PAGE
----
Age: 18. It’s come of age, in fact.
Where exactly is it? Right by Canterbury West station. From the London train, tumble out of the carriage and you’re there.
OK. So what goes on there? Like Borough Market in SE1, this is one of the longest running farmers’ market-style venues in the country. In fact, it’s something of a microcosm of Borough, with its artful stalls piled high with seasonal veg, cheese and bread counters, as well as meat and fish counters. Three or four eating and drinking options abound too, from artisan café to elegant cocktail bar.
What should I eat? For the full experience it has to be the elevated main restaurant, under the attractive vaulted ceiling. Daily plates are chalked up on a board, with some good flavours on our last visit: tempura broccoli came pimped up by the savoury thwack of crab mayo; buttery scallops with smooth green lettuce sauce and lardo; and tender squid with barley salad, although all three were a little lukewarm. Elsewhere a game terrine was solidly flavourful, aided by the crunch of celeriac slaw, while the finest dish was roasted squash with an umami-packed combo of onion, capers and goats curd, topped with crispy sage.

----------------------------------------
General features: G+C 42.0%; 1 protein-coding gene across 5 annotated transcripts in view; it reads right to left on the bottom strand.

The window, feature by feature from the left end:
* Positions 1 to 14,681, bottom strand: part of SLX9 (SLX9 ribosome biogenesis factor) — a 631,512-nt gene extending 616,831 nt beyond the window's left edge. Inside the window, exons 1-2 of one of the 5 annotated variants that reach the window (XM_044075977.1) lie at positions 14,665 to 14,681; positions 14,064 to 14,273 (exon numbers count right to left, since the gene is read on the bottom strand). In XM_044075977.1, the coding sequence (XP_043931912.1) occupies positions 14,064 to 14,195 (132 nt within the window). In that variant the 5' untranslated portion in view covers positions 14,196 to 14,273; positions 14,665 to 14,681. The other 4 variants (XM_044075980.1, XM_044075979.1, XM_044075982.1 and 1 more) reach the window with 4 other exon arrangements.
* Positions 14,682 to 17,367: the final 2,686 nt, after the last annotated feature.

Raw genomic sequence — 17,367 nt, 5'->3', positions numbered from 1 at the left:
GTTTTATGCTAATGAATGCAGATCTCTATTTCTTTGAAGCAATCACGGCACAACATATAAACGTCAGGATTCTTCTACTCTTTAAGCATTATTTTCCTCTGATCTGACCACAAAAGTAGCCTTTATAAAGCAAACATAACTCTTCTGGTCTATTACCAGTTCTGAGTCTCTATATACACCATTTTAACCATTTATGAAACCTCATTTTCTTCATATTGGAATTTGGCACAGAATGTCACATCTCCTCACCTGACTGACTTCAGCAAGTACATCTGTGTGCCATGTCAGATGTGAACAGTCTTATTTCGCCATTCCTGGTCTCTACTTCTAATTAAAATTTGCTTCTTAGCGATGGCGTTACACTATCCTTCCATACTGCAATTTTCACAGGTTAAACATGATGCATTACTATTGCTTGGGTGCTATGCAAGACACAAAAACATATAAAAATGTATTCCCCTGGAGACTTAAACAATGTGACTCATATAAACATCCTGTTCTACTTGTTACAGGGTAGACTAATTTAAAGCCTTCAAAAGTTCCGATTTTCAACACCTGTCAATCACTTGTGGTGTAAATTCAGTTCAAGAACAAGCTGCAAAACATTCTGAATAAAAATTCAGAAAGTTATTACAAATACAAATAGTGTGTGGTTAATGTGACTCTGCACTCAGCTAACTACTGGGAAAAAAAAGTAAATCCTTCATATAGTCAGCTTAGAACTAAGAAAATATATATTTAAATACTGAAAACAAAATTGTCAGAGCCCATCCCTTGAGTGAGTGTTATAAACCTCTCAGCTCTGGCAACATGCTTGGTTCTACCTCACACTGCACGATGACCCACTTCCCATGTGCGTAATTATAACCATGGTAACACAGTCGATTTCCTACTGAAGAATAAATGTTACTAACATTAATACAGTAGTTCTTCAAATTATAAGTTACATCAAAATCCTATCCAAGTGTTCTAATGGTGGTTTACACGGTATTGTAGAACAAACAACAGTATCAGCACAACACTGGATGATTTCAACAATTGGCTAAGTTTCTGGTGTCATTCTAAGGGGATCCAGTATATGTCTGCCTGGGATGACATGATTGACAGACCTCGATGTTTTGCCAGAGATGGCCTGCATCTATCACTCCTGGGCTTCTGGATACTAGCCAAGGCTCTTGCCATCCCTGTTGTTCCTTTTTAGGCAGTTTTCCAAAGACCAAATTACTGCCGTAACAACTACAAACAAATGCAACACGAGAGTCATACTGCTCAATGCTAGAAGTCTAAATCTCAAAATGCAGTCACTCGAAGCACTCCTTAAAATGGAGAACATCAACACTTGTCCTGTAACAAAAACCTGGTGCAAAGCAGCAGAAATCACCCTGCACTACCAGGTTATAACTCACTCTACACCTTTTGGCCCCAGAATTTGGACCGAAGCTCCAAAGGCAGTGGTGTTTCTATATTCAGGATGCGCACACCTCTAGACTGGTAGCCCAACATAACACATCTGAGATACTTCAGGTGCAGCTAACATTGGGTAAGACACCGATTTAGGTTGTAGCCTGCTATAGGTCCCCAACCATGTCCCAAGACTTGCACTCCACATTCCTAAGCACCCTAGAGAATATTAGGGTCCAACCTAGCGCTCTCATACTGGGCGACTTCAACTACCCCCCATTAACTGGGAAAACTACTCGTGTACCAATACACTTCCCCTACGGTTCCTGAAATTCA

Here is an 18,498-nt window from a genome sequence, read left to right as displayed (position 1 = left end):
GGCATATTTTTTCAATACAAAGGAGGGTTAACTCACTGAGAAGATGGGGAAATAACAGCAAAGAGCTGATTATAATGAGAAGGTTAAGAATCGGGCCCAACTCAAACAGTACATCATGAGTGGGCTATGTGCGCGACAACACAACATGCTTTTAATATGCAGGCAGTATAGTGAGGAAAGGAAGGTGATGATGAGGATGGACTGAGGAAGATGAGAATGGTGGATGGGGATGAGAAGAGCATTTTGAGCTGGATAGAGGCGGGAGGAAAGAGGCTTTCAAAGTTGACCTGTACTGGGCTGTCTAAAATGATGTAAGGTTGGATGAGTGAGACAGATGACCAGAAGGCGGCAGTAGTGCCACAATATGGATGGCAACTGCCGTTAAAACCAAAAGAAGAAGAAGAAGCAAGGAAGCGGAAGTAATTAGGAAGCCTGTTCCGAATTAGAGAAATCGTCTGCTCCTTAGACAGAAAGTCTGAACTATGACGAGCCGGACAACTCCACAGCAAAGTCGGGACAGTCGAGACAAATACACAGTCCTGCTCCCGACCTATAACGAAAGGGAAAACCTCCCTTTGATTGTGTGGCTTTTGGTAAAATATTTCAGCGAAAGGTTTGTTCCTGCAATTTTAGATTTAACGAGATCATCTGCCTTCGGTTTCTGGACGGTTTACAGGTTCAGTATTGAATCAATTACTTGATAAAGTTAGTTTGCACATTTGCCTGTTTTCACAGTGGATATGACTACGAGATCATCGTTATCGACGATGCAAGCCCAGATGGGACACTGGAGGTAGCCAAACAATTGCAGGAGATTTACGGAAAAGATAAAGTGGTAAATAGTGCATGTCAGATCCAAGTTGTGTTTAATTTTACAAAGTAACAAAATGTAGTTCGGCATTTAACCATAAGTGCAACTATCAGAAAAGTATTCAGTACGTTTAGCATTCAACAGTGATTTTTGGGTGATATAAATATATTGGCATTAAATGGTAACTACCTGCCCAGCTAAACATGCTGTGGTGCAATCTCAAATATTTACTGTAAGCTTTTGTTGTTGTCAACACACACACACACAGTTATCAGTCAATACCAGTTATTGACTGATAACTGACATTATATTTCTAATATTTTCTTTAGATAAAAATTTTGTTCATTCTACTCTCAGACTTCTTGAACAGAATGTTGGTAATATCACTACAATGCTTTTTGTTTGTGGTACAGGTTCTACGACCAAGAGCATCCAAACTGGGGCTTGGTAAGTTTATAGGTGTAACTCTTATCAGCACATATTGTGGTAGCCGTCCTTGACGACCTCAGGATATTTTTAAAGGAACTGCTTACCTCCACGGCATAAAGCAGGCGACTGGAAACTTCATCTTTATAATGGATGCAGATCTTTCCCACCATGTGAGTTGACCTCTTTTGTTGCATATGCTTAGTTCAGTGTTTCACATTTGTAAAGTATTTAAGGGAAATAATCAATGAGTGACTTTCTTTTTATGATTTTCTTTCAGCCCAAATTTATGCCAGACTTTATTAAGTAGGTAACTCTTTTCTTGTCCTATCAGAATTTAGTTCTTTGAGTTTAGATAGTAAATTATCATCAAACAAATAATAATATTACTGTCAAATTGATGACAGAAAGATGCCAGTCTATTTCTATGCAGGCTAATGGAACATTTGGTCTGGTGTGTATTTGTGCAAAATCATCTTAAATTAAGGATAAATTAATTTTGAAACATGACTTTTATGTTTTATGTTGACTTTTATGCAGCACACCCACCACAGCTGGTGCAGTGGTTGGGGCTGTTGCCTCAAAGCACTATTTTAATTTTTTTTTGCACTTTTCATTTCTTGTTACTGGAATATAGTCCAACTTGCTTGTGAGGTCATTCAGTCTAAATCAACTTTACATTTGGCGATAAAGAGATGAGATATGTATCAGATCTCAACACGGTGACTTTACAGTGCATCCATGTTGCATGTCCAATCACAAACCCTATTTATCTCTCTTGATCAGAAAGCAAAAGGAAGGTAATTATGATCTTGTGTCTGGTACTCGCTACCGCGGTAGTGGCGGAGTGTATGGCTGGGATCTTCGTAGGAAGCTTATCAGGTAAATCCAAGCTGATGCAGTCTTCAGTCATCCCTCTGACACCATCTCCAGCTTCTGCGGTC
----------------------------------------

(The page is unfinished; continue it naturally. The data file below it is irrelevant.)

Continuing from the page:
The interior: discuss. Delightful: the mezzanine restaurant stretches almost the entire length of the distressed brick of the former railway shed, with suitably industrial views over the tracks. The kitchen is visible at the far end.
And what do I drink? A house red was decent, and there are naturally all manner of Kentish beers and ciders, too.
What’s the service like? It’s still difficult times, of course, for hospitality, and it felt a tad under-staffed (a departed table-for-six behind us, for example, lay uncleared throughout). But overall this place is – and deserves to be still regarded as – a Kentish classic: there’s no denying its sheer wow factor for a special meal, in unique surroundings.